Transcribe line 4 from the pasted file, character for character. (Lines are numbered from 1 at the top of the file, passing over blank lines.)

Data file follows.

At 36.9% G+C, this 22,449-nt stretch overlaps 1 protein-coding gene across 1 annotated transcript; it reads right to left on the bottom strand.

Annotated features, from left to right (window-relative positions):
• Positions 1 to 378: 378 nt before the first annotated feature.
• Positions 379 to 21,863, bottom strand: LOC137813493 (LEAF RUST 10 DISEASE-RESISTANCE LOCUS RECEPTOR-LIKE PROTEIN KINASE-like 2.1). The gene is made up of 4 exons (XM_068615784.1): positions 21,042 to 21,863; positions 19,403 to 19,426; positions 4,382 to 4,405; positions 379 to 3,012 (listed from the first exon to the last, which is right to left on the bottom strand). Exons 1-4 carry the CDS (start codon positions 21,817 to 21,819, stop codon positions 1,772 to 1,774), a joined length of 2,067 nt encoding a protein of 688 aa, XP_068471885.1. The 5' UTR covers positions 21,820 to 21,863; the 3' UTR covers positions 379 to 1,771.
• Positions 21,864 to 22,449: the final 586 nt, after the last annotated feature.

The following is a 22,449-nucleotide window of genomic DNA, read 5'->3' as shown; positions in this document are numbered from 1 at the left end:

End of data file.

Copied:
• Positions 379 to 21,863, bottom strand: LOC137813493 (LEAF RUST 10 DISEASE-RESISTANCE LOCUS RECEPTOR-LIKE PROTEIN KINASE-like 2.1). The gene is made up of 4 exons (XM_068615784.1): positions 21,042 to 21,863; positions 19,403 to 19,426; positions 4,382 to 4,405; positions 379 to 3,012 (listed from the first exon to the last, which is right to left on the bottom strand). Exons 1-4 carry the CDS (start codon positions 21,817 to 21,819, stop codon positions 1,772 to 1,774), a joined length of 2,067 nt encoding a protein of 688 aa, XP_068471885.1. The 5' UTR covers positions 21,820 to 21,863; the 3' UTR covers positions 379 to 1,771.